We found 30 differentially expressed protein spots (≥ 1.5 fold P < 0.05) between these two analyses; of them 17 protein spots corresponding to 8 proteins were identified by MS. Transthyretin, leucine rich α-2-glycoprotein, and ficolin 3 were differentially expressed between HBV-related HCC and non-B non-C-HCC sera. Moreover, haptoglobin α-2 isoforms were decreased in HCV-HCC compared to non-B non-CHCC.
Conclusions:
Serum proteome analyses of HCC with different origins showed a differential protein pattern, presumably related to different hepatopathogenesis in liver induced by different agents. Further studies are required to clarify the importance of identified proteins for early diagnosis of HCC with different origins.
doi:10.5812/hepatmon.13103
PMCID: PMC3909643  PMID: 24497876
Hepatitis B Virus; Hepatitis C; Carcinoma, Hepatocellular; Electrophoresis, Gel, Two-Dimensional; Biological Markers
23.  Dried Blood Spot Proteomics: Surface Extraction of Endogenous Proteins Coupled with Automated Sample Preparation and Mass Spectrometry Analysis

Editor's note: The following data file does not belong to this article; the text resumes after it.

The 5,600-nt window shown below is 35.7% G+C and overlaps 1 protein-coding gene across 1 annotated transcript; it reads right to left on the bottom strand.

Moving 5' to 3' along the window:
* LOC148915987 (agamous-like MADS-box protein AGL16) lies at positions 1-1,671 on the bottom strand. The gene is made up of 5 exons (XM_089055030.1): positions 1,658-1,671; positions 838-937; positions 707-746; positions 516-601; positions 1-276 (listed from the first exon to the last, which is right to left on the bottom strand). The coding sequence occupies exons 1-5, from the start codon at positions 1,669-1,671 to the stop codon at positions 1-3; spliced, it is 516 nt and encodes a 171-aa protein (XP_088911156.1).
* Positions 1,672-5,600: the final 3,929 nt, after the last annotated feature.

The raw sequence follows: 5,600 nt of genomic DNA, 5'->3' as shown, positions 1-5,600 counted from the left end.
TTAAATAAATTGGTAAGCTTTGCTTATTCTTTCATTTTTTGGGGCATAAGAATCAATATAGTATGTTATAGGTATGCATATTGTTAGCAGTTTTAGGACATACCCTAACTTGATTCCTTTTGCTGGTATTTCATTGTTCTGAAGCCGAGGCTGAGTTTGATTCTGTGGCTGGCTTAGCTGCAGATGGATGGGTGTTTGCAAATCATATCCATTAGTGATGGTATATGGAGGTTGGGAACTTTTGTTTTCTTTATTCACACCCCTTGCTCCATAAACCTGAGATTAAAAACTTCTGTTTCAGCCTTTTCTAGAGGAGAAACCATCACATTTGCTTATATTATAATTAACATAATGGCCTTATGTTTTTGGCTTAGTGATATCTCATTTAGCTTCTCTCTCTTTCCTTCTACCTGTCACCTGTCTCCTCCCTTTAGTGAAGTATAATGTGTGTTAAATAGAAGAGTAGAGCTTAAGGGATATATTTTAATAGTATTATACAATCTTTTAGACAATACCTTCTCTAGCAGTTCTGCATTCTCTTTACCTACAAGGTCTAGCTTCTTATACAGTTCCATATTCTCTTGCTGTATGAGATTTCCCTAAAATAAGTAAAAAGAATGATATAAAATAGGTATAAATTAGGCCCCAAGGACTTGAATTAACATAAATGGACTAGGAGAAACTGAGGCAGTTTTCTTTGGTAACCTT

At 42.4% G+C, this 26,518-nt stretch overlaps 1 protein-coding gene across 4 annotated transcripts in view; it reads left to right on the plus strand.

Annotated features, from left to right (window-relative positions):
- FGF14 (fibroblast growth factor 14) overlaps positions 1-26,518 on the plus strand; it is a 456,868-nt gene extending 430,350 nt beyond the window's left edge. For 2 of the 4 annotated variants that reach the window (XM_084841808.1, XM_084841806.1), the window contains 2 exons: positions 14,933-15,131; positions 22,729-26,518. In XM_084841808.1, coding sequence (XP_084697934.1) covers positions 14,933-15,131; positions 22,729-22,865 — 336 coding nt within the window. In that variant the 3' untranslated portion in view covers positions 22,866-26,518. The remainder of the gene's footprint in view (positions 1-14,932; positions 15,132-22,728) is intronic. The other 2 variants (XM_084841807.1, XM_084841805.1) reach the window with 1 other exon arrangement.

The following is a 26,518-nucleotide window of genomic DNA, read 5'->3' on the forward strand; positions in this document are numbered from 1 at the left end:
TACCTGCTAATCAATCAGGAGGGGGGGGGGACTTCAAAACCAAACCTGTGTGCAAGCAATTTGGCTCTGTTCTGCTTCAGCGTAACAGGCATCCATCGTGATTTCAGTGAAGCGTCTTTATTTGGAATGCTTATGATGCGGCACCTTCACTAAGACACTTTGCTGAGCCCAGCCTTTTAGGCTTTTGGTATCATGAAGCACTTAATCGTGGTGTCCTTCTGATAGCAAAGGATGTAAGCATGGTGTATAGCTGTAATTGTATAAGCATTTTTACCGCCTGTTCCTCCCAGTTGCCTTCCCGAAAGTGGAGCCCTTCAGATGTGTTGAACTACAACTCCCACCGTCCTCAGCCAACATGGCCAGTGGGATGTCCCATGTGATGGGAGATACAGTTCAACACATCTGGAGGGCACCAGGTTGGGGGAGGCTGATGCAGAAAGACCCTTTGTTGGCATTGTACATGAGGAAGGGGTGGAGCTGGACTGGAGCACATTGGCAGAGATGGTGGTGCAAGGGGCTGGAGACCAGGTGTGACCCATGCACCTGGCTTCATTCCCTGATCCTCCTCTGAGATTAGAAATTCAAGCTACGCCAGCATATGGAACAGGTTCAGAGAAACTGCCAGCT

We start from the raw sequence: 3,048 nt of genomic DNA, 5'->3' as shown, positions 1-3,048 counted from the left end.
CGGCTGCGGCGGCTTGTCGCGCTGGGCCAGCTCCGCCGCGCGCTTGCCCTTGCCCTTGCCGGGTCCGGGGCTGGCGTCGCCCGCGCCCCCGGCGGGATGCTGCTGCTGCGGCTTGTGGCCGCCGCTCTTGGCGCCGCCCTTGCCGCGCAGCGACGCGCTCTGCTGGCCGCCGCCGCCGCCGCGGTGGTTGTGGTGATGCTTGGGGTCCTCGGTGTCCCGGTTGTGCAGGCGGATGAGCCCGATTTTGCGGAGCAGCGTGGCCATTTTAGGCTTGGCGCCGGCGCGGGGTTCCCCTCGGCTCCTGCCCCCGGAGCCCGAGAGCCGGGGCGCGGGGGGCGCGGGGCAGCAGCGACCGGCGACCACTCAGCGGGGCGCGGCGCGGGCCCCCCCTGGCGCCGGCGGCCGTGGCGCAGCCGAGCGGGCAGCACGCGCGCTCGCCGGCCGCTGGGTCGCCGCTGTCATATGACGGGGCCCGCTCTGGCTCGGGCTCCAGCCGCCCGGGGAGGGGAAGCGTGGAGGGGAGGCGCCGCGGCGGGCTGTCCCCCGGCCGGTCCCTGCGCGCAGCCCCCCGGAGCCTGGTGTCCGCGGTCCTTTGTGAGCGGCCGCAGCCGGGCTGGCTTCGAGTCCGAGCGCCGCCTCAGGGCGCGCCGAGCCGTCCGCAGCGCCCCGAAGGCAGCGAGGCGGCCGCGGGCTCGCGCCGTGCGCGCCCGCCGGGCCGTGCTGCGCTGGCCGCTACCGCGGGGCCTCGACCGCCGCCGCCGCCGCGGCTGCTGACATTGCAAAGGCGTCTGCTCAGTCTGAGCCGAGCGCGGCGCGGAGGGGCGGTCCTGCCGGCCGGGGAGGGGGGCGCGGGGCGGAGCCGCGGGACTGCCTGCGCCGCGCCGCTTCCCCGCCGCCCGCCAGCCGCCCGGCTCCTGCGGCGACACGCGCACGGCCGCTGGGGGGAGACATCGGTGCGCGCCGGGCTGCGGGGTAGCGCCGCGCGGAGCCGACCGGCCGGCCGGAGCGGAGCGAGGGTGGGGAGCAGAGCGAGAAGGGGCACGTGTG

Dried blood spots offer many advantages as a sample format including ease and safety of transport and handling. To date, the majority of mass spectrometry analyses of dried blood spots have focused on small molecules or hemoglobin. However, dried blood spots are a potentially rich source of protein biomarkers, an area that has been overlooked. To address this issue, we have applied an untargeted bottom-up proteomics approach to the analysis of dried blood spots. We present an automated and integrated method for extraction of endogenous proteins from the surface of dried blood spots and sample preparation via trypsin digestion by use of the Advion Biosciences Triversa Nanomate robotic platform. Liquid chromatography tandem mass spectrometry of the resulting digests enabled identification of 120 proteins from a single dried blood spot. The proteins identified cross a concentration range of four orders of magnitude. The method is evaluated and the results discussed in terms of the proteins identified and their potential use as biomarkers in screening programs.
Figureᅟ
Electronic supplementary material
The online version of this article (doi:10.1007/s13361-013-0658-1) contains supplementary material, which is available to authorized users.